The German High Command At War: Hindenburg and Ludendorff and the First World War Paperback – 3 Nov 1994
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About the Author
Robert Asprey is a former US Marine Corps captain who served in World War 2 and Korea. A Fulbright Scholar, he is a veteran of military history, internationally respected.
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Top Customer Reviews
As a Brit, my only complaint is that from reading it you might think that it was the US that won the war - with admittedly a bit of help from France.
A definite read for anyone who is interested in WW1 and wants to see things 'from the other side'.
More recently I have read and reviewed, Roger Chickering's "Imperial Germany and the Great War 1914-1918" which very much supports the contention that Ludendorff was to all intents and purposes a sort of military dictator, until his nerve cracked after the failures of 1918 offensives.
The meeting with the Kaiser on 29th September 1918 gave Ludendorff the opportunity, as both Chickering and Asprey show, to support a consitutional monarchy under which the Social Democrats would take the blame for defeat.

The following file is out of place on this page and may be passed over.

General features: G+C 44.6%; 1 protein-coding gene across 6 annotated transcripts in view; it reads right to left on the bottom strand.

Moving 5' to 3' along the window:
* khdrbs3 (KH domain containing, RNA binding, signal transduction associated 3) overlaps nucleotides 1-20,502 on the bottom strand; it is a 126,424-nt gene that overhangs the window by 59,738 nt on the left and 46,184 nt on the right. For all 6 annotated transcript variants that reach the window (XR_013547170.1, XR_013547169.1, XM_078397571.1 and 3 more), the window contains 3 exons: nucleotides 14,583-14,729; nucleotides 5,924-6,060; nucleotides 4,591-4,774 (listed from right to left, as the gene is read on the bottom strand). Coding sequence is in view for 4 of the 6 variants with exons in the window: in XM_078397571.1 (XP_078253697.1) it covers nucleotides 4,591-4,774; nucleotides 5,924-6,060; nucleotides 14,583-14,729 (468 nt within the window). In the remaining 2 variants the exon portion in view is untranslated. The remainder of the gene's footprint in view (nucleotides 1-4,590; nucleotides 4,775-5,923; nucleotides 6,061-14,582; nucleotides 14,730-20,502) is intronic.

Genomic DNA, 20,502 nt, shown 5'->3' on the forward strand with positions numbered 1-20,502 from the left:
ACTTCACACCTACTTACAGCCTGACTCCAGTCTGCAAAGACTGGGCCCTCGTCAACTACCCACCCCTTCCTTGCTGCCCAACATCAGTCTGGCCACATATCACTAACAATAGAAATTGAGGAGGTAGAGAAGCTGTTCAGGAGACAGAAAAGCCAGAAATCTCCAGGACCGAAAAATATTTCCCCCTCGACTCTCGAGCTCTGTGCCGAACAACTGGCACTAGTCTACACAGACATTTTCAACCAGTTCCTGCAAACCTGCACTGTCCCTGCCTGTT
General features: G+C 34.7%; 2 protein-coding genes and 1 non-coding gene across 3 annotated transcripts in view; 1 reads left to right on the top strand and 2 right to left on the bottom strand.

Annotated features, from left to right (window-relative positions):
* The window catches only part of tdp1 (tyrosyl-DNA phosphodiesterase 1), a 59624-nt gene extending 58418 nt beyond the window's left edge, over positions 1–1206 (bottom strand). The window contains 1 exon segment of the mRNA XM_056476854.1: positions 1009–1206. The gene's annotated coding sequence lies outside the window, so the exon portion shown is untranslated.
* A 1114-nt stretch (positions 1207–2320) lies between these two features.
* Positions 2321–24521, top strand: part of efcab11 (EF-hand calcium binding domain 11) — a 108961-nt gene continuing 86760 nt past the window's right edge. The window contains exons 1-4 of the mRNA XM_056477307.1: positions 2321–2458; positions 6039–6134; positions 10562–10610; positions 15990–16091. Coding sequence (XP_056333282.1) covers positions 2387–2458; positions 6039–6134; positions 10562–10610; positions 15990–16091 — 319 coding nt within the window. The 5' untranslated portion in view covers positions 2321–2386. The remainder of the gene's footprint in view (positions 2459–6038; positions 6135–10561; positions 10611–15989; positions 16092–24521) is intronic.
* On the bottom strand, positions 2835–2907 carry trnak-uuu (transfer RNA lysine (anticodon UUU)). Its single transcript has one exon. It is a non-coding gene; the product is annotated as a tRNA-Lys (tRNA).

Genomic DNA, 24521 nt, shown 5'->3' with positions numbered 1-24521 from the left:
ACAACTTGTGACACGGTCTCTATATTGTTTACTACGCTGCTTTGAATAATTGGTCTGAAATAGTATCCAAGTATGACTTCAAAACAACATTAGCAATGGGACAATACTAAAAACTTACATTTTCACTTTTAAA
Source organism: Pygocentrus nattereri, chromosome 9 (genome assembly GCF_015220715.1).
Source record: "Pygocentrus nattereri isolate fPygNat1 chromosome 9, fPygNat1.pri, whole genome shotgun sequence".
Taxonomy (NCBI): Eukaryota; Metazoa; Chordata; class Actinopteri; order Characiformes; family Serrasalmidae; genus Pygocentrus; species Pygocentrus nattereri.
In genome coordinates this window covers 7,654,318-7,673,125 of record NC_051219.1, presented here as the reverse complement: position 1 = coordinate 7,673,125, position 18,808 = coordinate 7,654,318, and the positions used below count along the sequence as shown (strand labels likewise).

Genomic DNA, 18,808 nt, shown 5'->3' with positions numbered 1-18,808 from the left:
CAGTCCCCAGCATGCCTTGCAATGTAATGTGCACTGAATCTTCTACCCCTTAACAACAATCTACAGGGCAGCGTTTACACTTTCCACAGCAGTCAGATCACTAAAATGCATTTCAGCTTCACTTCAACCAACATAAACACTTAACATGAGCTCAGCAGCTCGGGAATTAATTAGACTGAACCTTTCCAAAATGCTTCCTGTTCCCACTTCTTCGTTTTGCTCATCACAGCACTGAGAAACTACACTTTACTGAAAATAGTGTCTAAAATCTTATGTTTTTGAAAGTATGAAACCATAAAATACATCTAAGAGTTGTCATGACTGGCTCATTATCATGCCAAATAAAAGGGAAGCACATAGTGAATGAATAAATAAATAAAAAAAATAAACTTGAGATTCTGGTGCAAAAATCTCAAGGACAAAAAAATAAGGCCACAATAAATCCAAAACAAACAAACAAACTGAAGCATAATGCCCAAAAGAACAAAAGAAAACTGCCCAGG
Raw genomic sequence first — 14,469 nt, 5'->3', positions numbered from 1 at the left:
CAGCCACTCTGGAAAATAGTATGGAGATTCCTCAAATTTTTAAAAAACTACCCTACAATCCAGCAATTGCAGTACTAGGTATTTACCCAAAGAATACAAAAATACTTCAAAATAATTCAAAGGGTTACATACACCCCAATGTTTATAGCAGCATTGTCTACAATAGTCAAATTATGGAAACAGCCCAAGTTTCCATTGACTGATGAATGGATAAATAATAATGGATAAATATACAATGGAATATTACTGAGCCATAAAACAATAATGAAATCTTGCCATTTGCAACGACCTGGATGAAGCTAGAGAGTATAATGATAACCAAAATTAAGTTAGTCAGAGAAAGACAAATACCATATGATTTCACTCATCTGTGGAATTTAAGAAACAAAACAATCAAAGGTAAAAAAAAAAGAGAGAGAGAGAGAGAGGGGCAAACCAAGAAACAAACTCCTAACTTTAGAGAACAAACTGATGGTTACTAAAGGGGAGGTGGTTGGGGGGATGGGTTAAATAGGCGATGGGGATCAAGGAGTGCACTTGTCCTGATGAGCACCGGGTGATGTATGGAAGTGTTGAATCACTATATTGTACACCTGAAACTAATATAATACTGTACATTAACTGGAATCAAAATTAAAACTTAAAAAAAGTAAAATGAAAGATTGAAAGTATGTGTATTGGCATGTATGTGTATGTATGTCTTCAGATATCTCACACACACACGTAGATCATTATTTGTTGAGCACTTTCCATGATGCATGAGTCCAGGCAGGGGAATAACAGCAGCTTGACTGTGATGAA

The seeds of Adolf Hitler's rise to power were born on that day.
Most Helpful Customer Reviews on Amazon.com (beta)
There are basic maps that show the battles discussed and they are very helpful. Those for the Russian front are very informative as that is rarely detailed by most historians. Yet it was the stumbling victories of Ludendorff and the ineptness of the Russian command and army that led to his promotion to command the Western front. Asprey is very vocal in his criticism of Ludendorff.
The book makes clear that while the Germans had a plan for the war, but they underestimated the rapid Russian deployment, Belgian resistance, and the uselessness of their navy. Falkenhayn’s blunt appreciation brought home the inescapable fact that, once the Schlieffen plan had failed, once a quick victory had been denied, the German and Austro-Hungarian empires lacked a cohesive plan for continuing the war. The unpalatable situation has to be looked at from two viewpoints, civil and military, then as now in often self-defeating conflict.
The stalemate was broken by the starvation of Germany at home (primarily the British blockade). This led German leaders to grasping at Wilson’s 14 Points (not agreed to by the British and French) as a legitimate offer to just cancel the war. Only Austria was defeated on the battlefield. France was close to it.
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